Argentinian President Mauricio Macri offered his scathing opinion on the political situation in Venezuela in an interview with Spain’s ABC. Macri criticized not only the Maduro administration, but also chavismo in general and the “Socialism of the 21st Century”, the political project Chavez created.
Below, my translation of the questions the newspaper asked on Venezuela, along with Macri’s responses:
ABC: You promised during your campaign that you would ask for the release of Venezuelan opposition leader Leopoldo Lopez. You fulfilled this promise during the 49th Heads of State Summit at MERCOSUR, where you asked for “the prompt release of political prisoners in Venezuela”. Did you expect that reaction from Foreign Minister Delcy Rodriguez, who erroneously accused the Argentinian government of double standards for “freeing those responsible for torture during the dictatorship”, and that she had already denounced the “persistent and illegitimate meddling in Venezuelan internal affairs”?
Macri: The Venezuelan government’s reaction doesn’t worry me. This is a government that has violated every human right, the same [rights] that we were working towards defending. This government has brought the Venezuelan people to famine and abandon. This is why they need a referendum. They need to hold elections as soon as possible.
ABC: Argentina was criticized for lowering its tone against the Nicolas Maduro government before the Organization of American States (OAS), since it didn’t support the application of the Democratic Charter as requested by Secretary General Luis Almagro, who argued that there had been an “alteration of the constitutional order” in Venezuela. Why did you soften your stance?
Macri: That isn’t the case. We’ve done the same thing that we’ve been doing. We looked for different ways to bring us to this result: elections as soon as possible, while at the same time always ratifying our compromise to the defense of human rights in Venezuela.
ABC: National Assembly President Henry Ramos Allup spoke on what happened at the OAS by saying, “At least Cristina [Kirchner] wasn’t a hypocrite”…
Macri: At the OAS, we managed to hold a vote, and it turned out well. I’m constantly exchanging messages with Leopoldo Lopez’s wife [Lilian Tintori], and she has always thanked me for what we’re doing.
ABC: There is talk of a great political change in Latin America: Cristina Kirchner is no longer in power, Evo Morales has been losing popularity over these past six months, and Rafael Correa in Ecuador is heading down the same path. Is this the end of populism?
Macri: I think that it’s clear that populism, after years of bonanza, has shown the levels of fraud that it had generated, specially in our country. I don’t want to give my opinion about other countries. However, what has been abundantly demonstrated is the need to govern close to people, honouring words and promises, and solving problems in real time (…) that’s what people are calling for today.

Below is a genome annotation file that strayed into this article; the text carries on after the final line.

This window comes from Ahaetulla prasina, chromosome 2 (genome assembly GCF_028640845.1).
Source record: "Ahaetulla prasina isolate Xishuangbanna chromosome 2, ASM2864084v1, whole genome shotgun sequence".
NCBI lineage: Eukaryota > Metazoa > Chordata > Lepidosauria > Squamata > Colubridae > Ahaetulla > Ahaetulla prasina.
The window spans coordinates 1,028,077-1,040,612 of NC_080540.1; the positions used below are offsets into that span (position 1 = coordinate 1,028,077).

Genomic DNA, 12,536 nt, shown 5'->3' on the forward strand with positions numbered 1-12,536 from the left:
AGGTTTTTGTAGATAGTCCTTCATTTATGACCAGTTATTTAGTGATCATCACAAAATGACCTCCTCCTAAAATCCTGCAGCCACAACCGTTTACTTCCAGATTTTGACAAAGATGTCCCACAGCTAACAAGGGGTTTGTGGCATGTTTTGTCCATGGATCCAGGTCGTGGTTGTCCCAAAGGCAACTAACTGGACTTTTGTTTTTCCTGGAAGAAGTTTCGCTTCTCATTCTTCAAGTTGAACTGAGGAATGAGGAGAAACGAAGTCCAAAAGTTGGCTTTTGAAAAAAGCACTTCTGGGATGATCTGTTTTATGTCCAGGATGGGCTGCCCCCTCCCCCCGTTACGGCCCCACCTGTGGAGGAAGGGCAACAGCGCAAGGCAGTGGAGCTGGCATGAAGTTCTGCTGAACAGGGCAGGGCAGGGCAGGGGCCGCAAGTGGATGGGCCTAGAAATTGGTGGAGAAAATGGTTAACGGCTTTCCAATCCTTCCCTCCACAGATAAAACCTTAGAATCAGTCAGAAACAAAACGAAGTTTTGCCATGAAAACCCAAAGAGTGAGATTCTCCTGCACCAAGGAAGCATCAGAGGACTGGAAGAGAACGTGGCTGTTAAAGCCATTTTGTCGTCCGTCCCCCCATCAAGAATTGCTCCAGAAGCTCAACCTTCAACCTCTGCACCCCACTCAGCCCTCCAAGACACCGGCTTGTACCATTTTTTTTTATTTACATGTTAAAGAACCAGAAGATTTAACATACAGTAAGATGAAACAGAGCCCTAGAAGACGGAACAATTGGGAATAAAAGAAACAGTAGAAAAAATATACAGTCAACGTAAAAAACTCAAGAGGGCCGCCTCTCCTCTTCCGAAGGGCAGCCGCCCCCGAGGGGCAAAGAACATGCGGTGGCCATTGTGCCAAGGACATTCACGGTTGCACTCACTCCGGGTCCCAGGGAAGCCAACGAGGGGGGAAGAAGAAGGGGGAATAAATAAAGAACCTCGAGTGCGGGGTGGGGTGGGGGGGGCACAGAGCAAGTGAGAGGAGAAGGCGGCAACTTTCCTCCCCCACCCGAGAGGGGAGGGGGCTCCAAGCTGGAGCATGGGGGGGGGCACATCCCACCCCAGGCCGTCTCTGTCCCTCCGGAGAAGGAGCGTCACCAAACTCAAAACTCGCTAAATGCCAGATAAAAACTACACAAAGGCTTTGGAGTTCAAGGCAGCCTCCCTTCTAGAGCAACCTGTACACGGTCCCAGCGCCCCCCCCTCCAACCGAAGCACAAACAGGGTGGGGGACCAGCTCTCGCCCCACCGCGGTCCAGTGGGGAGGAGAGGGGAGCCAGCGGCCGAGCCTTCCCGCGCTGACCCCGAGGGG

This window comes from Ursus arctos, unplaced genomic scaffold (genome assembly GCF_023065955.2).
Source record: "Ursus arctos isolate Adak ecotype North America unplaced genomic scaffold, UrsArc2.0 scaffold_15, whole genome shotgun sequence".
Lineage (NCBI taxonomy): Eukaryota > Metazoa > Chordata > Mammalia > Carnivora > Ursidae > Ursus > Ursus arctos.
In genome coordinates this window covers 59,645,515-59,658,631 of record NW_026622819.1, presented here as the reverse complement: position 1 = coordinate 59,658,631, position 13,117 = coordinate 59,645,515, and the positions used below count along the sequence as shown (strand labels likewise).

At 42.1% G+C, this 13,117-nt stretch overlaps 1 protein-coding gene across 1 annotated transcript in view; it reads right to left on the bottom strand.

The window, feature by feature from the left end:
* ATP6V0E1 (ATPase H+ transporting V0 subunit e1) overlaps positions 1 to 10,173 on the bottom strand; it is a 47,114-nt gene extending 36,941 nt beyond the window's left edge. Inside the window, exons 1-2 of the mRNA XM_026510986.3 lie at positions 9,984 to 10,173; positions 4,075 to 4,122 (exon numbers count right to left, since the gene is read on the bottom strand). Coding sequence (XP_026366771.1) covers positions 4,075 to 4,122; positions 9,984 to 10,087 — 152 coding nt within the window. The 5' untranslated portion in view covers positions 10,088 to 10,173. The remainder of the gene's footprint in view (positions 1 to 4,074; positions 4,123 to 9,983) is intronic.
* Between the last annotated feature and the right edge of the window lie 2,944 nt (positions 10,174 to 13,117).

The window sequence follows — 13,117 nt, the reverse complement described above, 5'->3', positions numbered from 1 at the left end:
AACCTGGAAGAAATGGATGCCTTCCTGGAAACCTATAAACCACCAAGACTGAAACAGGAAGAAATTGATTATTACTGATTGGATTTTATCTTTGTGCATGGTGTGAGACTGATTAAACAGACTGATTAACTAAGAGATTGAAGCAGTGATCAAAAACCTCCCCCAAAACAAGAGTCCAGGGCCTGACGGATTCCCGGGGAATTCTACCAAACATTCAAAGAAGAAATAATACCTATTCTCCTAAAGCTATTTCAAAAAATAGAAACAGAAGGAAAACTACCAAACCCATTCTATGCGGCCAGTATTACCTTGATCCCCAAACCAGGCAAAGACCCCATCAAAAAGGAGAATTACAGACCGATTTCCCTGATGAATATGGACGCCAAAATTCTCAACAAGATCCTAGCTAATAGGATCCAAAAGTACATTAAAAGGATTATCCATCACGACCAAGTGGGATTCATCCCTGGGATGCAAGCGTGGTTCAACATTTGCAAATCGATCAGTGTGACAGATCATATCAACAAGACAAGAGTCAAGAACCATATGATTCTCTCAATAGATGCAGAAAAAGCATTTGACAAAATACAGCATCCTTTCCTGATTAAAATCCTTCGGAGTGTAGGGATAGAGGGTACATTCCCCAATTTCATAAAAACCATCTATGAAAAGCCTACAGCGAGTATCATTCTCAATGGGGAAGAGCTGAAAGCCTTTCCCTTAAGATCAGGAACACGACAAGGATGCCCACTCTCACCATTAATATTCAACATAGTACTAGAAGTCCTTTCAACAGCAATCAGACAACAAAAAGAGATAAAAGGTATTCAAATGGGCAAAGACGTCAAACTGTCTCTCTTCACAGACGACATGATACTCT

ABC: Since you don’t want to talk about other countries, have you seen the idea of the “Socialism of the 21st Century” deteriorate?
Macri: Yes. There are countries that adhered to that, and Venezuela was the mirror in which they saw themselves. Luckily, we avoided the “Chavezisation” of Argentina in 2013, which was the height of the conflict, but we’ve now entered an era of change.
BCV Gives IMF Full Report for First Time in 12 Years
El Nacional reported today that the Banco Central de Venezuela (BCV) has filed a full report containing every detail of the Venezuelan economy before the International Monetary Fund (IMF) for the first time in twelve years. The news is significant because the IMF could require Venezuela to provide such a report in the event that the country asks the organization for financial assistance.
In 2004, Hugo Chavez closed the IMF office in Venezuela, and publicly stated that Venezuela would withdraw from the international organization. However, under pressure from advisers, Chavez eventually backed off from cutting all ties with the IMF.
Economist Asdrubal Oliveros believes that this most recent filing could be motivated by one of two factors. The first is that the Maduro administration is gearing up to ask the IMF for financial assistance. The second is that Venezuela is looking to tap into more of its special drawing rights (SDR), which are a kind of foreign currency reserve that is held by the IMF. Venezuela tapped into its SDR holdings at the IMF last year.
Poll: 80% Want Maduro Out in 2016
A poll conducted by the Datanalisis firm has found that 80% of Venezuelans want Maduro to leave power this year.
The same poll found that the following individuals are at least twice as popular with Venezuelans as Maduro:
- Leopoldo Lopez
- Henrique Capriles
- Henry Ramos Allup
- Henri Falcon
The president of Datanalisis, Luis Vicente Leon, spoke on the results of the survey, saying:
Chavismo has gone off Maduro’s cliff. There has been a loss of confidence in his abilities, and if there were to be an election, he would be demolished (…) Maduro suffers from a very important weakening of popular support.
Leon also said that surveys suggest that along with Maduro’s horrendous numbers, the PSUV lacks from high-profile figures with any widespread popularity.
Moreover, Leon said that Maduro’s unpopularity is causing the rest of the PSUV to consider if keeping Maduro at the helm of the party might eventually result in its destruction:
There are important groups that would like him to leave so that they could make a change, also within chavismo.
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